Domain of Applicability

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References

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  1. Phan SH. Biology of Fibroblasts and Myofibroblasts. Proceedings of the American Thoracic Society. 2008;5(3):334-337. doi:10.1513/pats.200708-146DR.
  2. Kendall RT, Feghali-Bostwick CA. Fibroblasts in fibrosis: novel roles and mediators. Frontiers in Pharmacology. 2014;5:123. doi:10.3389/fphar.2014.00123.
  3. Shu Hashimoto, Yasuhiro Gon, Ikuko Takeshita, Shuichiro Maruoka, and Takashi Horie. IL-4 and IL-13 induce myofibroblastic phenotype of human lung fibroblasts through c-Jun NH2-terminal kinase–dependent pathway. Journal of Allergy and Clinical Immunology , Volume 107 , Issue 6 , 1001 – 1008.
  4. Serini G, Gabbiani G. Mechanisms of myofibroblast activity and phenotypic modulation. Exp Cell Res. 1999 Aug 1;250(2):273–283.
  5. Kim KK, Kugler MC, Wolters PJ, Robillard L, Galvez MG, Brumwell AN, Sheppard D, Chapman HA. Alveolar epithelial cell mesenchymal transition develops in vivo during pulmonary fibrosis and is regulated by the extracellular matrix. Proc Natl Acad Sci USA 2006;103:13180–13185Kim et al 2006. Proc. Natl. Acad. Sci. USA 103: 13180-13185.
  6. Bucala R, Spiegel LA, Chesney J, Hogan M, Cerami A. Circulating fibrocytes define a new leukocyte subpopulation that mediates tissue repair. Mol Med. 1994 Nov;1(1):71-81.
  7. Chesney J, Metz C, Stavitsky A-B, et al. (1998) Regulated production of type I collagen and inflammatory cytokines by peripheral blood fibrocytes. J Immunol 160:419–425.
  8. Riichiro Abe, Seamas C. Donnelly, Tina Peng, Richard Bucala and Christine N. Metz. J Peripheral Blood Fibrocytes: Differentiation Pathway and Migration to Wound Sites Immunol  June 15, 2001,  166  (12)  7556-7562.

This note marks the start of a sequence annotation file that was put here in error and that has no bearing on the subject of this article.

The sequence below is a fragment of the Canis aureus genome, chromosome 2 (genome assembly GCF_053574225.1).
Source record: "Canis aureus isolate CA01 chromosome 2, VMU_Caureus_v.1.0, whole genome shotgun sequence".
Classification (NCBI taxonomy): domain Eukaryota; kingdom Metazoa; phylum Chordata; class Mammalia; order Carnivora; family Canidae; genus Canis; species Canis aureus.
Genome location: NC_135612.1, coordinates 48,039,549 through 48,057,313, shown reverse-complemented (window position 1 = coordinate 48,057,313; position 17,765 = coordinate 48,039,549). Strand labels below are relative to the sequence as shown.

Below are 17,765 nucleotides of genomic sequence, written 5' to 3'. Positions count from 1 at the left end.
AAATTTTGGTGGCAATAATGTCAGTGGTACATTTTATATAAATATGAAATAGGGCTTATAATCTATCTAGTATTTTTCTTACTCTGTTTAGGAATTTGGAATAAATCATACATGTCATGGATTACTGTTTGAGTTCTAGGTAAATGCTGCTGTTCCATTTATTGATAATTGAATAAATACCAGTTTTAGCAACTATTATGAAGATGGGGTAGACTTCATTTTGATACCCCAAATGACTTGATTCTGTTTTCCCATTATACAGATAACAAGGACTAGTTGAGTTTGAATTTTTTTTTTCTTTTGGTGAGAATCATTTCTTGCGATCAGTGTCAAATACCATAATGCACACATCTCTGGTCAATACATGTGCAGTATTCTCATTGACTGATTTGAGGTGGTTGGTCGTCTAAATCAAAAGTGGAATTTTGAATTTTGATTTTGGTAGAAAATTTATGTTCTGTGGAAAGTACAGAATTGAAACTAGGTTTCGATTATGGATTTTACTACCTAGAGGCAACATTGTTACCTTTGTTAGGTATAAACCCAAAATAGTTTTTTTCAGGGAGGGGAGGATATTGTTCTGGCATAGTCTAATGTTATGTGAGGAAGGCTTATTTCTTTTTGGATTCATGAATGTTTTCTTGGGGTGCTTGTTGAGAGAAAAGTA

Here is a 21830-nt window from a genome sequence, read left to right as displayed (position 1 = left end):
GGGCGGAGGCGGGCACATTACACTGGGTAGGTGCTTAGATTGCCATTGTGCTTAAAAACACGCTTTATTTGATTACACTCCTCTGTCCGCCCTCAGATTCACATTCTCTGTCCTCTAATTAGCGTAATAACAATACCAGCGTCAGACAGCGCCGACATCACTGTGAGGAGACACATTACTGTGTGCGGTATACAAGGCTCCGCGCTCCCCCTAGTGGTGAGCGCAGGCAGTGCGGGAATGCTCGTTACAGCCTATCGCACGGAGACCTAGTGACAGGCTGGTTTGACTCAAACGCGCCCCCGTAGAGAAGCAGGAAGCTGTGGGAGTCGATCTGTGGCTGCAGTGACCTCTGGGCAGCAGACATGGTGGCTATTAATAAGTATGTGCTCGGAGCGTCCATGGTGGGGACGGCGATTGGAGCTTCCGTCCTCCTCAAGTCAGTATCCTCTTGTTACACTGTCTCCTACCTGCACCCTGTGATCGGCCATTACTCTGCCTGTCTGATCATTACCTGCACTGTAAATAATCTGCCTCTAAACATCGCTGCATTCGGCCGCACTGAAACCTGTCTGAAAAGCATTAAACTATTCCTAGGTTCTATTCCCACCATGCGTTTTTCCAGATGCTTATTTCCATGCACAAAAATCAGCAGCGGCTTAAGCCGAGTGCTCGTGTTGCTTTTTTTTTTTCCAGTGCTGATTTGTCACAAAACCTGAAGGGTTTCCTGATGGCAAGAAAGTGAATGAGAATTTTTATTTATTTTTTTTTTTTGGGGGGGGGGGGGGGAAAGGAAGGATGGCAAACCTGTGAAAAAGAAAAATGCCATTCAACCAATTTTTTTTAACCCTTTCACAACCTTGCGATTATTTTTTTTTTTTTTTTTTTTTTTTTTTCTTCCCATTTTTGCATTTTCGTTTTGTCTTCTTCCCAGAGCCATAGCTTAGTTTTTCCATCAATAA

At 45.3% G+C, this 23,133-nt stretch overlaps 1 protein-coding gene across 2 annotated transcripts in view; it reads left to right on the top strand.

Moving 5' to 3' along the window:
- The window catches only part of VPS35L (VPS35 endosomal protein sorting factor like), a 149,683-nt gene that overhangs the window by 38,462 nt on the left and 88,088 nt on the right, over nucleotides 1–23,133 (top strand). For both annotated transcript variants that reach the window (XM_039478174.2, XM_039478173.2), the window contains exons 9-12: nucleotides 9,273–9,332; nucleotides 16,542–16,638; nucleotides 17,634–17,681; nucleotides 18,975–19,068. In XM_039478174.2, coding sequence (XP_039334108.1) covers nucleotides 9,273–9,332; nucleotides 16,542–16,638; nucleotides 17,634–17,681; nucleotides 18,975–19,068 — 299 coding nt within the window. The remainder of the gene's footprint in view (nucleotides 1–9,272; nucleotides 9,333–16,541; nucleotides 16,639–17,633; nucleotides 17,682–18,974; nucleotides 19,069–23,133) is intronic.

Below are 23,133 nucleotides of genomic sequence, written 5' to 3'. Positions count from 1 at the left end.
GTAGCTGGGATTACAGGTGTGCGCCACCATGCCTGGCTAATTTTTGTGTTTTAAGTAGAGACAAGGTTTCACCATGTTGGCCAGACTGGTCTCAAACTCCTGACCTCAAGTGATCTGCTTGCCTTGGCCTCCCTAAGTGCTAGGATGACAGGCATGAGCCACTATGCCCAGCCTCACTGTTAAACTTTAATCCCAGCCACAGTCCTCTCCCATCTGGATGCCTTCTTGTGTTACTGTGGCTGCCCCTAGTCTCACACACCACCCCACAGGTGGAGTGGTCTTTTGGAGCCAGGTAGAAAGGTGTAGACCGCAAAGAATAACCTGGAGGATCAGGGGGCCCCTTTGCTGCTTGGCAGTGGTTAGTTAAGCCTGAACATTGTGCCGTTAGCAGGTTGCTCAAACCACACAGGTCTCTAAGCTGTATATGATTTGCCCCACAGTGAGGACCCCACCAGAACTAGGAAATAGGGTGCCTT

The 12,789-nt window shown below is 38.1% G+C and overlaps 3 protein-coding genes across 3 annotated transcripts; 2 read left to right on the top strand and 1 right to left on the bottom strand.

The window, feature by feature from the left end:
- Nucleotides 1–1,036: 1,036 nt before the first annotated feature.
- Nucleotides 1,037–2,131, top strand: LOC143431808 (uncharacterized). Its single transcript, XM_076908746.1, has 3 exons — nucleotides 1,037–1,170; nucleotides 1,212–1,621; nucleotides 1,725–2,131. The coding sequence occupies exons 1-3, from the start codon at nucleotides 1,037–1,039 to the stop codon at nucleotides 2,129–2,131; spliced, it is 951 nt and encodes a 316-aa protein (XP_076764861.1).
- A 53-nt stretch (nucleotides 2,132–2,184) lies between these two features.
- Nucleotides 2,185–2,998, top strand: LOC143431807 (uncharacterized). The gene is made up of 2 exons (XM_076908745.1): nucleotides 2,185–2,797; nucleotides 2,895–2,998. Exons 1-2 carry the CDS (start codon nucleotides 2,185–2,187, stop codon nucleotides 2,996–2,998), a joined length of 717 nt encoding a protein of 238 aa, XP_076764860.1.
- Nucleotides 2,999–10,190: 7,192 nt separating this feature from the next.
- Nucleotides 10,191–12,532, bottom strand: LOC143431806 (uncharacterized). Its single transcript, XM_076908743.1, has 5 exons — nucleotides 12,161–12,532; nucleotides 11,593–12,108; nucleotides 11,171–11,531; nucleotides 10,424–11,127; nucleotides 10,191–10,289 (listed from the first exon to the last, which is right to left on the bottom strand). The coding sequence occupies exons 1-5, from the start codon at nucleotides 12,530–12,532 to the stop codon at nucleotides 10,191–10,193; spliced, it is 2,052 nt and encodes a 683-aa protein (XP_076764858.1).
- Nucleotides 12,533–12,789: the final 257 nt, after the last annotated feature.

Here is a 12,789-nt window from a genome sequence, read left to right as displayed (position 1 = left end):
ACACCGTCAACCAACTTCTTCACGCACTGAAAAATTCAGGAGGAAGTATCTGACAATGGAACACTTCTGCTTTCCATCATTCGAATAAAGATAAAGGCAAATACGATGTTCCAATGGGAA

9. N. Lekkerkerker, Annemarie; Aarbiou, Jamil; van Es, Thomas; A.J. Janssen, Richard. Cellular Players in Lung Fibrosis Current Pharmaceutical Design, Volume 18, Number 27, September 2012, pp. 4093-4102(10).
  10. Grünert S, Jechlinger M, Beug H. Diverse cellular and molecular mechanisms contribute to epithelial plasticity and metastasis. 2003. Nat. Rev. Mol. Cell Biol. 4: 657-665.
  11. Zeisberg M, Neilson EG. Biomarkers for epithelial-mesenchymal transitions. The Journal of Clinical Investigation. 2009;119(6):1429-1437.
  12. Kai Zhang, Mark D. Rekhter, David Gordon,and Sem H. Phan. Myofibroblasts and Their Role in Lung Collagen Gene Expression during Pulmonary Fibrosis A Combined Immunohistochemical and in Situ Hybridization Study. American Journal of Pathology, Vol. 145, No. 1, July 1994
  13. Tamminen, J. A., Myllärniemi, M., Hyytiäinen, M., Keski-Oja, J. and Koli, K. (2012), Asbestos exposure induces alveolar epithelial cell plasticity through MAPK/Erk signaling. J. Cell. Biochem., 113: 2234–2247.
  14. Kim KK, Kugler MC, Wolters PJ, et al. Alveolar epithelial cell mesenchymal transition develops in vivo during pulmonary fibrosis and is regulated by the extracellular matrix. Proceedings of the National Academy of Sciences of the United States of America. 2006;103(35):13180-13185.
  15. Megan E. Smithmyer, Lisa A. Sawicki and April M. Kloxin. Hydrogel scaffolds as in vitro models to study fibroblast activation in wound healing and disease Biomater. Sci., 2014, 2, 634.
  16. Vietti G, Ibouraadaten S, Palmai-Pallag M, et al. Towards predicting the lung fibrogenic activity of nanomaterials: experimental validation of an in vitro fibroblast proliferation assay. Particle and Fibre Toxicology. 2013;10:52. doi:10.1186/1743-8977-10-52.
  17. Azad N, Iyer A.K.V., Lu Y., Wang L., Rojanasakul Y. P38/MAPK Regulates Single-walled Carbon Nanotube-Induced Fibroblast Proliferation and Collagen Production. Nanotoxicology (2013),7(2), 157–168.